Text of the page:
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Oct
19
2021
Infrastructure & Services

Village traffic trial— Should changes be permanent?

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Where there was once a yield sign at the intersection of South Walnut Street and Limestone Street now stands a stop sign.

It’s the first permanent change made after a three-week traffic pattern experiment near Mills Lawn School earlier this fall in order to improve the safety of students during school pickup and drop-off.

The Village is considering other permanent changes, however, according to Village Manager Josué Salmerón at Council’s Dec. 16 regular meeting. That’s because the new traffic pattern was an improvement over the old, Salmerón believes.

“Overall, this is a positive impact on traffic flow and safety,” Salmerón said of the trial, which turned South Walnut and Short streets into one-way roads and prohibited left turns onto Limestone Street from South Walnut.

“Whether people liked it or didn’t like it, it made the situation better,” he added.

The Village manager’s comments came during his second presentation on the results of the Village’s online survey, in which the majority of the 704 respondents opposed making the changes permanent.

At the meeting, Salmerón also highlighted the responses from parents of Mills Lawn School students — and a handful of students themselves — the two groups most supportive of the traffic pattern change.

“Parents responded most positively to this initiative,” he said.

In the survey, 84% of parents and 59% of students felt the one-way design on South Walnut Street made school drop-off safer for children at Mills Lawn School, a higher percentage than the 47% of total respondents who felt the same way. A total of 185 parents and 17 students took the survey, representing about 28% of all respondents.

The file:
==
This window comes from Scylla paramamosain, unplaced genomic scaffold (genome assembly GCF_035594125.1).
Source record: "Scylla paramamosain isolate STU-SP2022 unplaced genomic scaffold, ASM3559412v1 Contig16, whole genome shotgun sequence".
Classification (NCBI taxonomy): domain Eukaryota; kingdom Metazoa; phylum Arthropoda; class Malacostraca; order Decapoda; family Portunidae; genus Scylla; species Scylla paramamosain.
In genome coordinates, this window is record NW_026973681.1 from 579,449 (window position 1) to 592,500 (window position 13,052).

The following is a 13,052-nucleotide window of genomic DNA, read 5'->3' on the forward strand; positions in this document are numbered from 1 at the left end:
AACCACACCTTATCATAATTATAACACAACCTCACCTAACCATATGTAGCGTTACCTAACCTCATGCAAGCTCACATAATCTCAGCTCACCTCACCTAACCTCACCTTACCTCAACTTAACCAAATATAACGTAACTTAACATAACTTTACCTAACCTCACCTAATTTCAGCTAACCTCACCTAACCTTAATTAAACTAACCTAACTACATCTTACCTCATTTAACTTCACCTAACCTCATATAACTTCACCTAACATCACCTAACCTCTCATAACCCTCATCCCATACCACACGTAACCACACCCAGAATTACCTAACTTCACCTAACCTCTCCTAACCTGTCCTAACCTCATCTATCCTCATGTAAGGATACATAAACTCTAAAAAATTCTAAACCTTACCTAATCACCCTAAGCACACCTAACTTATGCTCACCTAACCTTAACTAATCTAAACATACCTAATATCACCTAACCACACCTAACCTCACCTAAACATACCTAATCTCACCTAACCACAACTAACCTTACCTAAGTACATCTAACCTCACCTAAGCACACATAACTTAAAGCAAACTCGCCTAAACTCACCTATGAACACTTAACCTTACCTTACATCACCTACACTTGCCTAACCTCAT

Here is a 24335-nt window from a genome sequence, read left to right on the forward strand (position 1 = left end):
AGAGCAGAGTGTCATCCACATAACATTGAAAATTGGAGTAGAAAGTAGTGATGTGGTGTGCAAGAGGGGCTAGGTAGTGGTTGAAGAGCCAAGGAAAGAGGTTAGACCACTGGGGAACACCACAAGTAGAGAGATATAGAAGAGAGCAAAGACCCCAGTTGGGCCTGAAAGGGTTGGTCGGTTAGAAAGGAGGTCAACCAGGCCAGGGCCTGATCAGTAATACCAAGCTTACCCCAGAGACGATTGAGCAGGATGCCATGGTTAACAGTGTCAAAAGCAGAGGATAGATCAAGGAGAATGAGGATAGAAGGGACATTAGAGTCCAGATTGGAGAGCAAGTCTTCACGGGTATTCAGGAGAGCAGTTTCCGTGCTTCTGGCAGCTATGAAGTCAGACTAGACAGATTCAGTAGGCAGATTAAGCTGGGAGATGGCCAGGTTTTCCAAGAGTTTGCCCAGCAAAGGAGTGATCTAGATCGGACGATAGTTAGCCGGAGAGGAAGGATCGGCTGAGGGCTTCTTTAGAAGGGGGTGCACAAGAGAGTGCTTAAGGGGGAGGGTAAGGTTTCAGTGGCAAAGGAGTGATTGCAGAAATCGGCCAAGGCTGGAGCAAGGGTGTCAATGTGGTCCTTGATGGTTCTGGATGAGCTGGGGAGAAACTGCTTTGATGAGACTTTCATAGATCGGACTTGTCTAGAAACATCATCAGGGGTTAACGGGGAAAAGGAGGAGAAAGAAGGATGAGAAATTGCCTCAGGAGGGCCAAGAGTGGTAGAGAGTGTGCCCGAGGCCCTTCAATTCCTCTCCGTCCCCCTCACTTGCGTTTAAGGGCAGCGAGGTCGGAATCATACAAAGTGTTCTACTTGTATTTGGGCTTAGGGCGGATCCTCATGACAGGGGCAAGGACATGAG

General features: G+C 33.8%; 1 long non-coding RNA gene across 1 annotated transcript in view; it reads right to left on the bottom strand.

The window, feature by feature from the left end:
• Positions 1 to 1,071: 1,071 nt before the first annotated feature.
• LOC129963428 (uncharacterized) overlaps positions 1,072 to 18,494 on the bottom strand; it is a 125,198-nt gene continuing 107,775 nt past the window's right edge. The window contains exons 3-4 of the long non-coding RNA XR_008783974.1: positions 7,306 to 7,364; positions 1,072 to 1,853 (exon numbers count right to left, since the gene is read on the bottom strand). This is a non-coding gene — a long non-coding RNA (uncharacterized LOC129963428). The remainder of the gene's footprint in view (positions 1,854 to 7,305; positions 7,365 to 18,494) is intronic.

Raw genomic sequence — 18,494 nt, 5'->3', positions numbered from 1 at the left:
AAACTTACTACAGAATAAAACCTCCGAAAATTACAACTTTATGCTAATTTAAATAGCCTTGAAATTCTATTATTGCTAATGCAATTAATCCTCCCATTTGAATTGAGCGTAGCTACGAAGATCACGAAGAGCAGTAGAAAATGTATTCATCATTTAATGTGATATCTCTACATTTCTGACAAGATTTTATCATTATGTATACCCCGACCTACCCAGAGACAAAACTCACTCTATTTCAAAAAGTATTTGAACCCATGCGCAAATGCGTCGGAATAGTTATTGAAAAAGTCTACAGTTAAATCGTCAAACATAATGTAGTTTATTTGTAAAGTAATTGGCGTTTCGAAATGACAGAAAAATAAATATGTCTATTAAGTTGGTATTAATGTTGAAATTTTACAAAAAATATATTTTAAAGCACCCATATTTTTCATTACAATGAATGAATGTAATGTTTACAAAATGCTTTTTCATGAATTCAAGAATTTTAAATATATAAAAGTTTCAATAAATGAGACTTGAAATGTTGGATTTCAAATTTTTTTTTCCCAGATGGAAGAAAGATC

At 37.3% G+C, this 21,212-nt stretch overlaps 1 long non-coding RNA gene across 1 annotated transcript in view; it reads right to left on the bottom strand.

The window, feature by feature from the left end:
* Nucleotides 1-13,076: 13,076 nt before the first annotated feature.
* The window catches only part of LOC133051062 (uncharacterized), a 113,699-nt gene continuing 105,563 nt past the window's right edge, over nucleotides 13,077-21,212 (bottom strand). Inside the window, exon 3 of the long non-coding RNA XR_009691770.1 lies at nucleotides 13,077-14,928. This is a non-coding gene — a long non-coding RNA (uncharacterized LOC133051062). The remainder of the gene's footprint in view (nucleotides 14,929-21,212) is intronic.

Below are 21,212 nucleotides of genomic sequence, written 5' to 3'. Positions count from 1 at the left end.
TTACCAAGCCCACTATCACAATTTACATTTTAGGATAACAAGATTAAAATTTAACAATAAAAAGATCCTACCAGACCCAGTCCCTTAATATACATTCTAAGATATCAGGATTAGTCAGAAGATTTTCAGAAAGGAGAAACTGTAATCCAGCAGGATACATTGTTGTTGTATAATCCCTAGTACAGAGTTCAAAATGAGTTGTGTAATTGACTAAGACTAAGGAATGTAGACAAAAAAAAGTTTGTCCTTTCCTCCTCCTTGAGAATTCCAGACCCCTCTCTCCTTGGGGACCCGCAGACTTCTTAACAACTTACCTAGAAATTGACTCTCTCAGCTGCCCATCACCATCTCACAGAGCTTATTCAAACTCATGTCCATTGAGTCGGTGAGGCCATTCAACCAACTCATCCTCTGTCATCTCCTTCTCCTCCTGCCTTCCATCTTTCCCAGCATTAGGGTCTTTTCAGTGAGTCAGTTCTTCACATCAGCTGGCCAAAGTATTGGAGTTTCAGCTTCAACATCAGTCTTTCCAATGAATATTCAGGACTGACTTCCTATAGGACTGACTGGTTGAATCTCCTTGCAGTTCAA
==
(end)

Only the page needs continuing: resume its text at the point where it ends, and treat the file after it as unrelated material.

But Village Council Member Kevin Stokes said the improvements in safety may have been a result of the dedicated student drop-off lane created during the trial — not the street changes.

“Anything we can do to make drop-off safer is a good thing. I believe that can be done without making the other major traffic changes,” he said.

Stokes added that he believes a drop-off lane can be created from existing parallel parking spaces along South Walnut Street “without having to do any construction.”

Looking at the survey results overall, Stokes said that more people did not respond positively to the traffic initiative, giving the Village a “better idea of what not to do.”

“When you look at the greater number of people, you do end up on the less than positive side, in terms of constituents,” Stokes said.

Most survey respondents opposed making the three features of the traffic trial permanent; 71% opposed making South Walnut Street a right-turn only onto Limestone, 54% opposed making South Walnut Street one way from Short Street to Limestone Street and 53% opposed making Short Street one way.

On the same questions, however, parents were 52% in support of the ban on left turns at Limestone Street from South Walnut Street, 77% in favor of making South Walnut one way and 69% in support of making Short Street one way.

Of the parents who responded to the survey, 70% identified themselves as village residents.

Council member Kineta Sanford suggested that more Mills Lawn parents be surveyed by the school about their opinions on school drop-off, and ideas for improving it.